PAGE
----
Samuel Johnson

Samuel Johnson was born on the Eastern prairie of the Red River Valley in 1973. After studying painting and ceramics at the University of Minnesota at Morris, he served a three and half year apprenticeship in pottery under Richard Bresnahan. In 2000, he was invited as a guest of Denmark’s Design School to study Scandinavian Ceramic design in Copenhagen, while also working at the International Ceramic Center in Skaelskor and as an assistant in private porcelain studios. After working for a short period in a studio in New York, he traveled to Japan as a studio guest of Koie Ryoji. In 2005, Johnson earned graduate degrees in fine art from the University of Iowa. He currently serves on the Board of Directors for Artaxis.org, an international artist organization, and is a Professor of Art at the College of Saint Benedict and Saint John’s University in Central Minnesota.

I wasn’t initially drawn toward making unglazed utilitarian pottery with dark surfaces, but over time, I began to see this as a way to evoke a sense of mystery and stillness. Both seemed an effective response to a culture which celebrates quick and insignificant revelations. My work is also imprecise. When shaping a vessel, I might use a tool to scrape or beat a form that may otherwise seem rigidly structured and symmetrically balanced. Sometimes small stones in the clay crack and burst through the surface. The clay and fire are both irregular and natural forces. But when one thinks about it, so are we. We have capacity for reason and mathematical precision and yet are also half wild, full of biological and spiritual mysteries which drive our impulses despite existing, often, beneath consciousness. Poets refer to this as shadow – those aspects of our personality, our humanity, which are hidden from us.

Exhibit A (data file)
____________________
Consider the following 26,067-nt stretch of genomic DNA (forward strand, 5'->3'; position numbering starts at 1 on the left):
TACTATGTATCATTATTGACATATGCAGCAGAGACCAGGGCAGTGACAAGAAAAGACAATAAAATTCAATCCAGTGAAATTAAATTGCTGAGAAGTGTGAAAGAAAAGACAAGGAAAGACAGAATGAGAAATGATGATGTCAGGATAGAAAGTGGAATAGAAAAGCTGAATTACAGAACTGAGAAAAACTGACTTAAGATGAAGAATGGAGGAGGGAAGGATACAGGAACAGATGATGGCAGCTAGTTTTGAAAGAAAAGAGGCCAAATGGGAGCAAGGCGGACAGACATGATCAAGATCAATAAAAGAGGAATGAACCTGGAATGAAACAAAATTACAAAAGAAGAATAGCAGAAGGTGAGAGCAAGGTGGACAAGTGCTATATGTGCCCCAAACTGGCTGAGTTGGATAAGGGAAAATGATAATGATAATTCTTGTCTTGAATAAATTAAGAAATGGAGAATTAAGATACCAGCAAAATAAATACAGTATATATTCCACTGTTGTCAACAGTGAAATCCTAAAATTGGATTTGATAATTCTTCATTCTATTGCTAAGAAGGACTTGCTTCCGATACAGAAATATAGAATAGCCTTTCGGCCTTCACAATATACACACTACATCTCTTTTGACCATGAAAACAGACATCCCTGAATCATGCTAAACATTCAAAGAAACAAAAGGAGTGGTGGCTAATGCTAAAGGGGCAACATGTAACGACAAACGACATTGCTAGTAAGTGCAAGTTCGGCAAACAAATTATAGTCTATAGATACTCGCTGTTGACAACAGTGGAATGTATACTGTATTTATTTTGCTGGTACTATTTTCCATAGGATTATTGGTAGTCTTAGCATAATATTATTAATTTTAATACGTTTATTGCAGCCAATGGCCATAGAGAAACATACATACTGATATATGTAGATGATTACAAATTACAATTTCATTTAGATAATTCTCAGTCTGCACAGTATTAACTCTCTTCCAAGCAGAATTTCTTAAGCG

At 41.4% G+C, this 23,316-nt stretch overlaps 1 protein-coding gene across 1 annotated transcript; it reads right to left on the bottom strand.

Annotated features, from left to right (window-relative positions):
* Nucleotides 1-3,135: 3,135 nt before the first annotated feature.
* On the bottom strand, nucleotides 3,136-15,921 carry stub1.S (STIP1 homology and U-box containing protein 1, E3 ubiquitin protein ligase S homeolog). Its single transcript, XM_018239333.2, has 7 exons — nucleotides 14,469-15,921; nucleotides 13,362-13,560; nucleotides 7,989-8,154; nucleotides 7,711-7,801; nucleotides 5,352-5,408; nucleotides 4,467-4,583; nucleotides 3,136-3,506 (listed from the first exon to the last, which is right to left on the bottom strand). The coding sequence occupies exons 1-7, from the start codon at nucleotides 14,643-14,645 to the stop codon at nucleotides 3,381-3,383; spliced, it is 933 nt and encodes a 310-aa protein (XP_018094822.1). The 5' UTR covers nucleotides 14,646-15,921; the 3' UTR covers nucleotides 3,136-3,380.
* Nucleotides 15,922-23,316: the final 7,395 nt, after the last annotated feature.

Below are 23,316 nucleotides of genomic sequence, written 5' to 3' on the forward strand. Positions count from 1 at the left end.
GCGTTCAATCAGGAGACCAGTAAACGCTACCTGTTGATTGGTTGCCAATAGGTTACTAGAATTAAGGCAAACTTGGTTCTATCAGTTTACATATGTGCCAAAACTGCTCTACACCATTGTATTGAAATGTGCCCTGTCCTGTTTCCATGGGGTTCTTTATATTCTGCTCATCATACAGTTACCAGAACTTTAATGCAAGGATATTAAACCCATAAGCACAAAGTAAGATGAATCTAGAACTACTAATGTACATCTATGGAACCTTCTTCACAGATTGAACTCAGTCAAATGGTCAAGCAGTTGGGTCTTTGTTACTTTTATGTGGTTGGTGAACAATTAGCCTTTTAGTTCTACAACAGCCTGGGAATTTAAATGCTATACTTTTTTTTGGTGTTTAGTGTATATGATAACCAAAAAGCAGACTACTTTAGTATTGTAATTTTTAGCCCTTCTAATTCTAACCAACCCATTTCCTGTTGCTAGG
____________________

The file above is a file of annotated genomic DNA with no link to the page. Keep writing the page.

My work is dark and rustic, evidence of both the process of shaping wet clay and its transformation through fire. They were placed within a wood burning kiln, and over the course of a firing, marked by wood and heat, melting ash and charcoal. The resulting patina of natural hues and irregular textures creates quiet surfaces that seem more like shadow than scorched earth. This work strikes a balance between the wild and mysterious parts of ourselves and the part of our psyche that sets us apart from them.